Your goal is to implement the (asymptotically) fastest growing function within bounded code on a fictional CPU utilizing a quite limited, yet (probably) turing-complete instruction set.


The CPU utilizes unbounded RAM as well as two registers, the accumulator A and the program counter C, with words consisting of arbitrary integers, such that neither overflows nor underflows are possible. RAM is used to store data as well as code, allowing for self-modifying programs. Each instruction takes one parameter and therefore consists of two words; all instructions of your program are stored sequentially in RAM, starting at address 0. The following instructions can be used, P representing the parameter of the instruction:

Mnemonic Corresponding word Behavior
LOAD P 0 A := RAM[P]; C += 2
SAVE P 1 RAM[P] := A; C += 2
CNST P 2 A := P; C += 2
ADDT P 3 A += RAM[P]; C += 2
NEGA P 4 A := -RAM[P]; C += 2
JUMP P 5 C := P
JMPN P 6 If A <= 0 then C := P else C += 2.
HALT P every other number The program halts.

At each step, the instruction at address C will be executed using the parameter stored at C + 1. Both A and C will be initialized to 0 at the start of a program's execution. The word at -1 is supposed to be your input which can be guaranteed to be non-negative, other words not storing any instructions initially contain 0. The number stored at -2 will be considered your program's output, which must also be positive in all but finitely many cases.


At the initial state, your program may not occupy more than the first 2048 words each storing integers between -2^64 and 2^64, however, during execution, there are no bounds. Of course, you don't have to write your program in bytecode, using some assembly equivalent or ultimately any other language is fine as well, as long as you provide some rules/translator and show the result does not exceed the given bounds.

Every answer should come with some rough argument showing the program always halts, as well as some approximate lower bound on its growth rate. As the given space might very well suffice for some extremely fast-growing functions, it might be helpful to utilize the slow-/fast-growing hierarchy, as it provides a relatively simple way to compare two answers. Answers will be ranked by lower bounds that can be shown to hold.

  • 6
    \$\begingroup\$ Clearly the 2048 word restriction is intended to prevent unboundedly large programs; however, it fails to do so because the program can still contain unboundedly large integers. One can write some universal interpreter that interprets an unboundedly large integer in the initial state as another program. (This may be what @l4m2 was trying to point out in the sandbox.) \$\endgroup\$ Apr 25, 2021 at 17:57
  • \$\begingroup\$ @AndersKaseorg Oh, true. I initially thought of this but then forgot to include it in the question, thanks. \$\endgroup\$
    – univalence
    Apr 25, 2021 at 18:30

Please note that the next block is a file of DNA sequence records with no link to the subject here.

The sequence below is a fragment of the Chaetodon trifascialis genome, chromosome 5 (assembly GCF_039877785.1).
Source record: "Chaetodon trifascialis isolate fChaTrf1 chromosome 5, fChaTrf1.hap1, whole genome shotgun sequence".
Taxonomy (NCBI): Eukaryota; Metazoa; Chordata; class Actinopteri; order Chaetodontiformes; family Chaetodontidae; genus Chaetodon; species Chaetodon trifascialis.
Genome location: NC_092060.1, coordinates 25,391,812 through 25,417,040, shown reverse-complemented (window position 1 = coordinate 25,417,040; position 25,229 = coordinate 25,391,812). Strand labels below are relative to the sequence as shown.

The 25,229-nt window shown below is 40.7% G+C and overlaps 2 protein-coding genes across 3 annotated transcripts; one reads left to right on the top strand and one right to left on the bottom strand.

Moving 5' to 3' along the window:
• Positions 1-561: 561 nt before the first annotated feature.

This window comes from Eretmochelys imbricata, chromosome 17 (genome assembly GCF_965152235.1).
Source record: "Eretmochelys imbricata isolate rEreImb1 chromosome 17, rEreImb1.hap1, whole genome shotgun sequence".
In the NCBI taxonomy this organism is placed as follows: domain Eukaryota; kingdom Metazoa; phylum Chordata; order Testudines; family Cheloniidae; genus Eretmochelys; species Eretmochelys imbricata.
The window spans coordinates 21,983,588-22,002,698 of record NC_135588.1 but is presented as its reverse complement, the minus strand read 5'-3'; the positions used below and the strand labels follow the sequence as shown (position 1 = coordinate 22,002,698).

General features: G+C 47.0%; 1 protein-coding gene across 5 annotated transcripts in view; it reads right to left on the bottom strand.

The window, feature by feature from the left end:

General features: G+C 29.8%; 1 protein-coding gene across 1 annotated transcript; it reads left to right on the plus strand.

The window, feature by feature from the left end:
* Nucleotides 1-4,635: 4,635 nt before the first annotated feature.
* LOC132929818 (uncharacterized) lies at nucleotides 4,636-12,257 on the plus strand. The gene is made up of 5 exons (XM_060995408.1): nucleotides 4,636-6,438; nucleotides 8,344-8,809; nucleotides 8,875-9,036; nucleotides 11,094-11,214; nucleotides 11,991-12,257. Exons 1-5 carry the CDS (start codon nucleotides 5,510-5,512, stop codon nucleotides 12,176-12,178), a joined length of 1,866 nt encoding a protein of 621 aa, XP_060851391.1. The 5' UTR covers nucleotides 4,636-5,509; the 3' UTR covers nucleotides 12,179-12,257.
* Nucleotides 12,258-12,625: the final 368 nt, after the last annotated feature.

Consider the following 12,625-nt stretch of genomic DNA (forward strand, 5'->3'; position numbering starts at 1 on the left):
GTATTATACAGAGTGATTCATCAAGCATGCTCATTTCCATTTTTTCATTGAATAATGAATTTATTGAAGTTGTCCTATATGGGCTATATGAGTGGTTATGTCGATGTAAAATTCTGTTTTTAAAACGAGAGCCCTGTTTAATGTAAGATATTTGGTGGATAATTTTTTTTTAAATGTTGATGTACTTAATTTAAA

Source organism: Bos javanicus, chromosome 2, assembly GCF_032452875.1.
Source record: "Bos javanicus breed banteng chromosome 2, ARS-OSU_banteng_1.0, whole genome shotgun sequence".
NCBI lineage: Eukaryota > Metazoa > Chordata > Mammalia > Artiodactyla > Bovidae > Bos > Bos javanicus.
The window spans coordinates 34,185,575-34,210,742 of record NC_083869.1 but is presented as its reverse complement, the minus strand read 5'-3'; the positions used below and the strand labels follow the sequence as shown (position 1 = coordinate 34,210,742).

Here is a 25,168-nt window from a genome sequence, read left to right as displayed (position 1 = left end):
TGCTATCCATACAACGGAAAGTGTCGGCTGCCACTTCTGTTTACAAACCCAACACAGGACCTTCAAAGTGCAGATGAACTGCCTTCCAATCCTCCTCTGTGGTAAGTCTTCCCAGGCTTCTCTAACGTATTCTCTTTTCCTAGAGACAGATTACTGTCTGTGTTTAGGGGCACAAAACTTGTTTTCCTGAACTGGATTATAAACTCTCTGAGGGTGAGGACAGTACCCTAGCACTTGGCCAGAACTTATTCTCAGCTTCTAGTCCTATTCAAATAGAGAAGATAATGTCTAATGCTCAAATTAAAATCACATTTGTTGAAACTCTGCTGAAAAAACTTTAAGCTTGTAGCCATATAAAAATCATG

• 3
    \$\begingroup\$ 2048 words is absurdly large (it's probably enough for a Turing machine with 1900 states, or for over 100 kilobits of binary lambda calculus). \$\endgroup\$ Apr 26, 2021 at 4:32
  • \$\begingroup\$ This is huge. Once understanding how to code in this strange instruction set this should blow up big. I've worked out how to do call/return already; working on recursion. \$\endgroup\$
    – Joshua
    Jul 1, 2021 at 17:57

1 Answer 1


x=>x*2^x, 29 words

I use only some constants in addition to constant valued pointers, which you can replace into their values for a true program, along with C-style comments. I believe with enough patience and macros, any function ala "Largest Number Printable" should be implementable.

// constant definitions
// do not take any space of their own
IN = -1
OUT = -2
NULL = 0

PROGRAM x => x*2^x

LOAD IN         // VALUE = in; COUNTER = in;
SAVE VALUE      //

loop:           // do {

LOAD VALUE      // VALUE *= 2;
SAVE (INC_BY+1) //
SAVE VALUE      //


JMPN end        // if (COUNTER<=0) break;
JUMP loop       // } while (true)
end:            //

LOAD VALUE      // return VALUE;
SAVE OUT        //
NEGONE: HALT 0  // HALT is -1

VALUE: NULL     // these variables are both trailing 0s, so can be ignored as the tape defaults to 0.

Also push and pop, which I think much helps a turning completeness proof.

MACRO stack_manipulation_push_a
14 words
STACKPTR: -2    // put outside of codespace.
CNST 01337      // assume A has the value you want, in this cse, 1337 in base 8

SAVE 0          // probably not being used.
LOAD STACKPTR   // move the stack pointer down to the next open free space.
SAVE (EAT_ME+1) // put the fresh stack position into the save command, basically dereference.
LOAD 0          // load back in value to be saved
EAT_ME: SAVE NULL // save the orignal A value to where stackptr points

MACRO stack_manipulation_pop_a
16 words
SAVE (EAT_ME+1)     //
SAVE 0              //
LOAD STACKPTR       // move the stack pointer up to the last space.
ADDT 1              //
LOAD 0              // put the value back in A
  • \$\begingroup\$ This is exactly the sort of answer I was interested in! Just a very tiny issue: technically, ADDT -1 needs to be changed since ADDT reads from RAM and doesn't directly take constant values. The stack functionality seems intriguing as well \$\endgroup\$
    – univalence
    Jul 3, 2022 at 9:35
  • \$\begingroup\$ @univalence Thanks for pointing that out. Since halt can be any value that isn't an opcode, I just called it -1 so that it doesn't take any extra bytes. \$\endgroup\$ Jul 4, 2022 at 16:59

Your Answer

By clicking “Post Your Answer”, you agree to our terms of service and acknowledge you have read our privacy policy.

Not the answer you're looking for? Browse other questions tagged or ask your own question.